Authors: Ai Phuong S Tong; Kurt Weaver, PhD; Andrew Ko, MD; Jeff Ojemann (Lynnwood, WA)
Neuroprosthetics can improve functionality for amputees because they can be controlled by the intact mind independent of peripheral integrity. However, movement requires integration of sensory feedback and motor planning, which is difficult to map with task-based experiments with limb loss. Objective–compare neural activity during a tactile task and at rest to determine if resting-state coupling localizes integration centers where sensory and motor information converge. Areas of parietal cortex are activated during tasks that require sensory-motor integration. Hypothesis–these areas exhibit increased phase-amplitude coupling (PAC) and correlation with sensory or motor regions at rest because these regions communicate for a functional purpose.
We used epilepsy monitoring procedures used to identify seizure onset zones. We recorded brain activity from five patients at Harborview Medical Center using 8-x-8 electrocorticography grids during rest and a tactile task in which the patient responds to light touch. PAC, a measure of neural coupling, was used to identify information flow between parietal cortex and other regions. Bootstrapping identified statistically significant interactions.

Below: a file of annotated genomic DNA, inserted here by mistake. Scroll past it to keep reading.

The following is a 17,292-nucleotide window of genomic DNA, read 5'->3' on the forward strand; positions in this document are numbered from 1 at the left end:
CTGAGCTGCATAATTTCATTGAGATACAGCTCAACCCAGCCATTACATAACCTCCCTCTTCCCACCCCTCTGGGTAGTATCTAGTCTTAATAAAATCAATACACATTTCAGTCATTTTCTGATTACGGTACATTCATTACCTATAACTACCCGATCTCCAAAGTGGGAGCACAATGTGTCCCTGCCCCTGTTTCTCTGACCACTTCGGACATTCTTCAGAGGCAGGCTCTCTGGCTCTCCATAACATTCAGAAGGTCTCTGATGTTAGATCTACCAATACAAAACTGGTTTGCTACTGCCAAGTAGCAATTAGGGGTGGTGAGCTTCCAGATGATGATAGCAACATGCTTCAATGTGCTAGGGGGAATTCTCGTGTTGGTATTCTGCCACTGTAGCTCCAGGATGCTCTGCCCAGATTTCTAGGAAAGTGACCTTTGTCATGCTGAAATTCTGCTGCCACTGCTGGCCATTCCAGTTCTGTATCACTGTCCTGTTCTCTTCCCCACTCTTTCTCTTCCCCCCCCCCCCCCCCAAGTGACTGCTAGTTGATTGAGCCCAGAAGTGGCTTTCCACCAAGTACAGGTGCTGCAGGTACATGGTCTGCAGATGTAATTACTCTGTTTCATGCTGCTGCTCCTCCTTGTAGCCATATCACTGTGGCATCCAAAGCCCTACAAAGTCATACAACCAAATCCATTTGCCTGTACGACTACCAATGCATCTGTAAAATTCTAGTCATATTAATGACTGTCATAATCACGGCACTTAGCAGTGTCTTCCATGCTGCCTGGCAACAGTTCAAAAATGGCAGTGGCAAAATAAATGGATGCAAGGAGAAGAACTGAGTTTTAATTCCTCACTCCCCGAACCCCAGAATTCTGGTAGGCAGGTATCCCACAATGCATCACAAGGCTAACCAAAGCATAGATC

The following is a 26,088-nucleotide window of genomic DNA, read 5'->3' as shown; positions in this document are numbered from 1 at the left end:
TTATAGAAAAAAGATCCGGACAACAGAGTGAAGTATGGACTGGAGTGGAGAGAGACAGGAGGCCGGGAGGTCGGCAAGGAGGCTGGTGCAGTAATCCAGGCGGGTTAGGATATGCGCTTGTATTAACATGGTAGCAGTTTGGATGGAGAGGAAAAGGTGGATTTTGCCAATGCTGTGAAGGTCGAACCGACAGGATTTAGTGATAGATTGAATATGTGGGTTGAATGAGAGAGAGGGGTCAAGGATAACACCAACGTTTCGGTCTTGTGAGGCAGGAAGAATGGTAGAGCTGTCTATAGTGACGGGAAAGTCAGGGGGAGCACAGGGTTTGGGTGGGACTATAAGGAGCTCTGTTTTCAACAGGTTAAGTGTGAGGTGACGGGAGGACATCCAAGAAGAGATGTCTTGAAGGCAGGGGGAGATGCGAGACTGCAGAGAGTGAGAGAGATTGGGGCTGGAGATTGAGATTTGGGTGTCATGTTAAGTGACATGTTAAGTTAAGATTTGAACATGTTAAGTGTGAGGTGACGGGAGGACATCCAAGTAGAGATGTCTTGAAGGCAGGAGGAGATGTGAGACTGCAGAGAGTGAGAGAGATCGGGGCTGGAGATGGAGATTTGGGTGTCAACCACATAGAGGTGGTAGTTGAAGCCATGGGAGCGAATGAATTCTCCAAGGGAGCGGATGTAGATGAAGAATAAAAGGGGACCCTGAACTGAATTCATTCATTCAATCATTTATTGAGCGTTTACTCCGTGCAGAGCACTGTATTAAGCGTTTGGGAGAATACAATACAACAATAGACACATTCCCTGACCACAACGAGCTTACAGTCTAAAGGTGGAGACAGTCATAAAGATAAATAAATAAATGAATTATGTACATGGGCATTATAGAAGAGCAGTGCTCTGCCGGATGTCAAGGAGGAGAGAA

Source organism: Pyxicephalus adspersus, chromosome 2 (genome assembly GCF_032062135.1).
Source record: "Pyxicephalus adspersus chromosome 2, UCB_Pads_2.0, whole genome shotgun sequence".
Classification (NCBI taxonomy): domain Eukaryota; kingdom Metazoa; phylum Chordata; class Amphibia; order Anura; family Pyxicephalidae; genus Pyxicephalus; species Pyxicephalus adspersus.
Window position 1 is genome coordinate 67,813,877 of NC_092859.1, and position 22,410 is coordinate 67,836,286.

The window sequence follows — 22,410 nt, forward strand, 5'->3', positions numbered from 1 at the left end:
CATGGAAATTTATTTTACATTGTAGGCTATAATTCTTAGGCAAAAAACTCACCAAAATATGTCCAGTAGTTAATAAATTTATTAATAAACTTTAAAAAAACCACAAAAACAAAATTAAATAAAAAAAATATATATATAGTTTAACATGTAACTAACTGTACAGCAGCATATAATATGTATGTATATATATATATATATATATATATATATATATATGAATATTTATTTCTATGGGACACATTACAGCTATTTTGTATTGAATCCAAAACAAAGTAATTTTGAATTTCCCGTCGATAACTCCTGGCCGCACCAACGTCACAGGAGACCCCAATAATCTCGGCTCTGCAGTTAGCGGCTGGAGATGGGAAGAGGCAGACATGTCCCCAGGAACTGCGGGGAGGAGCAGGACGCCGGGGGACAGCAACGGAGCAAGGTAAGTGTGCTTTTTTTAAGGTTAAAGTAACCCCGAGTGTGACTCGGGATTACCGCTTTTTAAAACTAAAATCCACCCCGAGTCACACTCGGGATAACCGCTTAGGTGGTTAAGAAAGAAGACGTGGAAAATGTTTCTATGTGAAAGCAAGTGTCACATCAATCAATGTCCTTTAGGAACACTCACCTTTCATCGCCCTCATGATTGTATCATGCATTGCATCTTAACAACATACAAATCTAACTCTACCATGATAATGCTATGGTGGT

There was a significantly increased proportion of above average response time, >265 ±23 ms, when touch occurred during peaks of 8-12 Hz (alpha band) waveforms within posterior parietal cortex (PPC) (P<0.05). Significant average PAC occurred at rest between the phase of intraparietal sulcus (IPS), bordering PPC, and amplitude of somatosensory (S1) and frontal eye field (FEF) (Z-score>1.645). IPS activity is not correlated with S1 at rest.
Slower response during greater alpha band activity in the PPC indicates it modulates sensory-motor integration during motor response. IPS-FEF coupling is consistent with previously reported resting-state networks. IPS-S1 coupling at rest also suggests information sharing between these two regions. Overall, parietal regions involved in motor control may be identified by resting-state coupling patterns, offering a more reliable biomarker to localize targets for neuroprosthetic feedback.